I remember the first time I ever swung a golf club. While I played nearly every sport growing up, despite my avid-golfer-father’s many attempts to try and get me interested in hitting the links, I just had no interest in what-I-didn’t-consider-even-a-real-sport. It seemed boring, tedious, slow, and made for old people. However, knowing me too well, my father finally realized just what he had to say to coax me into picking up a driver.
One morning when I was 17 years old, my father and brother were headed to the driving range, as they so often did together, and my father, as he so often did, was trying to convince me to come along. After much resistance from my end, he finally said, “You know what, I bet you wouldn’t be any good at it anyway. It’s really a sport that requires a lot of skill.” And boom, he got me. “Um, what? Of course I’d be good. I’m your most athletic child, and it’s not even a sport.” “Okay,” he replied, “Prove it then.” So I caved in sheer determination to prove him wrong, and headed to the driving range. 3 hours later, countless blisters, and a surprisingly sore body, I finally could hit the ball straight. And then I was hooked. I agreed to take some lessons, after which I could not only hit the ball straight, but I could actually hit it pretty far. Finally (after two consecutive weekends of double booked lessons), I was deemed ready to play on the course, and started to learn both the glory and demoralizing frustration of this sport called golf.
One of the things I love so much about golf is how it reflects life and healthy living. It is most often through my mistakes and “failings” on the course, that I learn so many lessons in both golf and in life. And what it takes to be successful in golf, is the same as what it takes to successfully keep up a healthy lifestyle:
1. Tee Yourself Up
This is the very first thing you do on the golf course and at the beginning of any hole. While there are some basic factors to teeing up for your drive, this is something that is actually very individual. The height of your golf tee is set to the amount of loft you want out of the ball (which could tie into how you swing, or just where you want the ball to go on that hole). Teeing up also involves assessing the hole ahead, how you want to play it, what club you want to use, and getting yourself mentally and physically prepared for the game. While it’s a simple moment, it’s one of the most important moments in the game, and can set the tone for the rest of your round. And thus, it is key to not overlook this step, or rush through it.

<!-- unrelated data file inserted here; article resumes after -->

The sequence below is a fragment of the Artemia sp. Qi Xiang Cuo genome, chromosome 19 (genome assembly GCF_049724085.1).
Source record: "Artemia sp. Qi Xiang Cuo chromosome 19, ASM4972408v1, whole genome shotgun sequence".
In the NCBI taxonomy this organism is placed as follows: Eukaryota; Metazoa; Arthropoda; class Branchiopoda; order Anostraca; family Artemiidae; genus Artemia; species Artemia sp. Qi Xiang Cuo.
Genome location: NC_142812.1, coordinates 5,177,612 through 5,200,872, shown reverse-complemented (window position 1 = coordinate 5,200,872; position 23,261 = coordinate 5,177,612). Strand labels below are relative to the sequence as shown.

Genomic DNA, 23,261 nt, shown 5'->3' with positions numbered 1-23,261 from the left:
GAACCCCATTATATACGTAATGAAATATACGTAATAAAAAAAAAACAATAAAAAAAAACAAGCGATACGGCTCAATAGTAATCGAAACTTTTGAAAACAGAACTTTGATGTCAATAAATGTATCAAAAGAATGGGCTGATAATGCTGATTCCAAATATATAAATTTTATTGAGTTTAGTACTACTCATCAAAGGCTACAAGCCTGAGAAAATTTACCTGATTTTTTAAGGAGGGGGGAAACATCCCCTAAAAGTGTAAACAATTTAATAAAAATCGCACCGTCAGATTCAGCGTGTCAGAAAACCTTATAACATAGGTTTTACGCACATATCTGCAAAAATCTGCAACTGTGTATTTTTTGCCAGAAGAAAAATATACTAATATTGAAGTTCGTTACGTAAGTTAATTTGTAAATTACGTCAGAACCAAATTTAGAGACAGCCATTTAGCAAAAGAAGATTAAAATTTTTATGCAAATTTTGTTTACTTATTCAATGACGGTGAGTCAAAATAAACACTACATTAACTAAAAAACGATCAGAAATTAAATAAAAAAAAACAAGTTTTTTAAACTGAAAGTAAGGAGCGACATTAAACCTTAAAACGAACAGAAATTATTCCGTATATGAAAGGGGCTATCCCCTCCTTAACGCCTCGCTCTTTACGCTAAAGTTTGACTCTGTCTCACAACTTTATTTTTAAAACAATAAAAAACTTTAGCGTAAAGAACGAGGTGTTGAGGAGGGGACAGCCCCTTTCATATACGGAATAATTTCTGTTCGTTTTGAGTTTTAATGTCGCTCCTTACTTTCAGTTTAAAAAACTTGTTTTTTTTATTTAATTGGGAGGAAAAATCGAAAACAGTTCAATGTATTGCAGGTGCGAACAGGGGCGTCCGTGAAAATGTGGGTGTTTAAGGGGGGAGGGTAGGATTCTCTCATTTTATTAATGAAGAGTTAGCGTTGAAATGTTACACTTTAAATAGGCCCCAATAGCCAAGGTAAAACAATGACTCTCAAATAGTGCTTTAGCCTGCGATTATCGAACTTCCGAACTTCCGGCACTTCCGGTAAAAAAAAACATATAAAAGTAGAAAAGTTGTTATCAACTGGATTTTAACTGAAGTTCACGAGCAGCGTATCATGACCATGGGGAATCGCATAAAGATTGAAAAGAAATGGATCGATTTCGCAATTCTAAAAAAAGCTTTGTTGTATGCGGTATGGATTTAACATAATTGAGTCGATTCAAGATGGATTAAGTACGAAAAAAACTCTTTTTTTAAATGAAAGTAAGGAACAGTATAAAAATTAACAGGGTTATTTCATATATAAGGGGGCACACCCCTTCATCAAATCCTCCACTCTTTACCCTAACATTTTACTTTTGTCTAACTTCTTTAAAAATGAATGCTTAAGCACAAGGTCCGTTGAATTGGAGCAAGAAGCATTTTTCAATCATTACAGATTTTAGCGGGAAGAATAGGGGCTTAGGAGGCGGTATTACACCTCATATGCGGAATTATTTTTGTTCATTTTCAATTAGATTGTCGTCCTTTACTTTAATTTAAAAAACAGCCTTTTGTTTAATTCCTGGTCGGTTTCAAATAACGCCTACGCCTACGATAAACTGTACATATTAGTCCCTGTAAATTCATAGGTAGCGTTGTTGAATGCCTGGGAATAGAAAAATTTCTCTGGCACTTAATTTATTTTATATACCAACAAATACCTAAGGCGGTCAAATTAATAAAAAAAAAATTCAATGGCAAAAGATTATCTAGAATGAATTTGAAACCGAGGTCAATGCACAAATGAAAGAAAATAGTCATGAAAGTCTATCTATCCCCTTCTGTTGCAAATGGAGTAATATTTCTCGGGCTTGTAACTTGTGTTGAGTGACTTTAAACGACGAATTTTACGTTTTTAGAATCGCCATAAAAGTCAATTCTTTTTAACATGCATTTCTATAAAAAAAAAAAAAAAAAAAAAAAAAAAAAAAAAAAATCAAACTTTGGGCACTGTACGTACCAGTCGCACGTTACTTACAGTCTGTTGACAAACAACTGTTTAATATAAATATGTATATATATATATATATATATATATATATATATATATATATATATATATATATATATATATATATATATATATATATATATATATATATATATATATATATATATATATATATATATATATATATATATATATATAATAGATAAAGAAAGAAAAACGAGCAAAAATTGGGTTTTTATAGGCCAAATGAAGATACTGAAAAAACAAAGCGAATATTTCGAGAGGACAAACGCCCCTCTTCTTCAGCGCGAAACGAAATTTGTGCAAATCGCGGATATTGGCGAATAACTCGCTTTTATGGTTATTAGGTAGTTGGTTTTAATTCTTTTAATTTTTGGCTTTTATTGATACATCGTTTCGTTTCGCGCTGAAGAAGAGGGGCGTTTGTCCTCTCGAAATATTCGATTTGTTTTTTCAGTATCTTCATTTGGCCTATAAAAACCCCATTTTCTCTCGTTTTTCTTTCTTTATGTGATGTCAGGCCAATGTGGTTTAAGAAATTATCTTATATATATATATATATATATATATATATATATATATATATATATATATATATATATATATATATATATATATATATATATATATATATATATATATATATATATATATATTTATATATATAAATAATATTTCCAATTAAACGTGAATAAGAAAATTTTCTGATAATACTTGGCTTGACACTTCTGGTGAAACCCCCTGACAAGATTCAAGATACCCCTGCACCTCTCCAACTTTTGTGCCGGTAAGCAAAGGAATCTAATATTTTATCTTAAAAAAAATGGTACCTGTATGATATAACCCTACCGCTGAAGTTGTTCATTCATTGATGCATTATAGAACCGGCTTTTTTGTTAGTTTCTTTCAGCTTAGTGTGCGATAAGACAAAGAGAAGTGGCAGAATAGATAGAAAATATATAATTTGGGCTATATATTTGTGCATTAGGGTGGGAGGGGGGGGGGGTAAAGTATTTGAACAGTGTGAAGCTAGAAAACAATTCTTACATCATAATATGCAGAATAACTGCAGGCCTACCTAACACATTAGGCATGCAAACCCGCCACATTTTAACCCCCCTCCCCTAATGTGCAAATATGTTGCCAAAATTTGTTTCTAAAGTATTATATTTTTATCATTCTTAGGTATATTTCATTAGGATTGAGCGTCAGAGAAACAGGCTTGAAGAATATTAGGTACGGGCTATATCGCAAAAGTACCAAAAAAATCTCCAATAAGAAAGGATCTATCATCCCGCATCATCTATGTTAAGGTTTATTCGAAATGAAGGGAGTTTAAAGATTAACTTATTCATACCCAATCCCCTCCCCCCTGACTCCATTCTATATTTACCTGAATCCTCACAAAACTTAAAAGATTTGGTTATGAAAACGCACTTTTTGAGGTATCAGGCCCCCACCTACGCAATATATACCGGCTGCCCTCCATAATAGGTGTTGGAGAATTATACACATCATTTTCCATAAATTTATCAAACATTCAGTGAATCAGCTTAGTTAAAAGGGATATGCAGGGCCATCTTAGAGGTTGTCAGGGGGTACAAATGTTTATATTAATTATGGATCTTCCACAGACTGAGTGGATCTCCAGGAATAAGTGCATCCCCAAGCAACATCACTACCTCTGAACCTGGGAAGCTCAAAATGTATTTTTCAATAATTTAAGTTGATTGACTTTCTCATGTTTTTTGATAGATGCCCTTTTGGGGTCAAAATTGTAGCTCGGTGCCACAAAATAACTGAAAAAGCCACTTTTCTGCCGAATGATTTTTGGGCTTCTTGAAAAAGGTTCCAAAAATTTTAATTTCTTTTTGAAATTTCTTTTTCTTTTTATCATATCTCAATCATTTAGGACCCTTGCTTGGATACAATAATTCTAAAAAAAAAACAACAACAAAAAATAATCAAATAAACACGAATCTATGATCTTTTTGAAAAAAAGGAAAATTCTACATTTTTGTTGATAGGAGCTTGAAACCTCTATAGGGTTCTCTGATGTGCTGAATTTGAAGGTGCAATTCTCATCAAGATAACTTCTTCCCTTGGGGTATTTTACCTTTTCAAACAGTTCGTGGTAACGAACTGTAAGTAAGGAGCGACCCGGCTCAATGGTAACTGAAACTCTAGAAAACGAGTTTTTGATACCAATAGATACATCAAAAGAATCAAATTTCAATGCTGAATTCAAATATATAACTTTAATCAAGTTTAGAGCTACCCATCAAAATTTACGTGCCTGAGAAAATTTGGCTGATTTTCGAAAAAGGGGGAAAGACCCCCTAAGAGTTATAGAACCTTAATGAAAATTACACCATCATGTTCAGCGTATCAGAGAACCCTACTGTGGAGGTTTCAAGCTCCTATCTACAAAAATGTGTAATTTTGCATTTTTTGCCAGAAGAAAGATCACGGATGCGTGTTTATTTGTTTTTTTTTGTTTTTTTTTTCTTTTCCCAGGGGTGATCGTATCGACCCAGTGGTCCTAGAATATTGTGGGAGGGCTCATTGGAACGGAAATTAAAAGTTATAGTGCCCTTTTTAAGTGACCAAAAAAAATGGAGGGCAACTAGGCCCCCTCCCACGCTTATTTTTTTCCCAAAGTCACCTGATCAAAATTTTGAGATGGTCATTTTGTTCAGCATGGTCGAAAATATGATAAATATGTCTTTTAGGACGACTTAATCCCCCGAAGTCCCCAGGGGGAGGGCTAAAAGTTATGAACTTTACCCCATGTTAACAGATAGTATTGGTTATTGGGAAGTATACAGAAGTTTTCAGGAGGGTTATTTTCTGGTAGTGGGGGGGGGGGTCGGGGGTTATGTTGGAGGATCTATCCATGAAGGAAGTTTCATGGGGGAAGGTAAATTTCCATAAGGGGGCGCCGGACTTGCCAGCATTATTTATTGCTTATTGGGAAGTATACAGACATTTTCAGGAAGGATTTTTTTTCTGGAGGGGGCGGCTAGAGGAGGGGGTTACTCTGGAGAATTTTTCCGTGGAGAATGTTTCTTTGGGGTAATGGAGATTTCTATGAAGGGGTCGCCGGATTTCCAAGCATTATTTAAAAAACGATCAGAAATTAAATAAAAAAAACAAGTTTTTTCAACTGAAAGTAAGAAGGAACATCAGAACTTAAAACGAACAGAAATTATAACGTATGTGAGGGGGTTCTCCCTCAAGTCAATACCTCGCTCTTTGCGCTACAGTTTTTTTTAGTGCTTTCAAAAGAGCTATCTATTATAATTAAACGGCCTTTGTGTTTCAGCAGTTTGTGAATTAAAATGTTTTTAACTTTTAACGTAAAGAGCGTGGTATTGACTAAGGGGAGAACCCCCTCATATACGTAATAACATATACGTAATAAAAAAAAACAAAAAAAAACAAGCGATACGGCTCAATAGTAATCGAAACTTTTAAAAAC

This is similar to the way you approach your healthy living. Each week and each day, you must tee yourself up for the best possible start into your journey. While this is different for all of us, setting up for a healthy lifestyle takes planning, preparation, and patience in order to tee up both mentally and physically. This could mean creating your meal plan for the week, making a workout schedule, or setting goals for what you want to achieve - mentally, emotionally, and physically. How you tee yourself up can determine so much of how the rest of your health course goes. So take the time to do this, and I promise you will feel so much more in control of your life and your health - day by day, week by week, and year by year.
2. Find Consistency
There is a reason most people (including myself) have a love/hate relationship with the sport of golf — so many of us just don’t get to play consistently enough, to play as well as we would like to. The game of golf is all about consistency - both on a micro and macro level. The more consistently you play, the more consistent your game will become. Learning consistency in your golf swing — whether you are driving from the tee box, hitting from deep grass, or getting yourself out of a sand trap — requires a calm consistency, or you will find yourself in a game of massive ups and downs, and 18 holes of solid frustration. While this can be the case no matter how consistently you play, the more consistent you are with your game, the better chance you have to be successful on the golf course.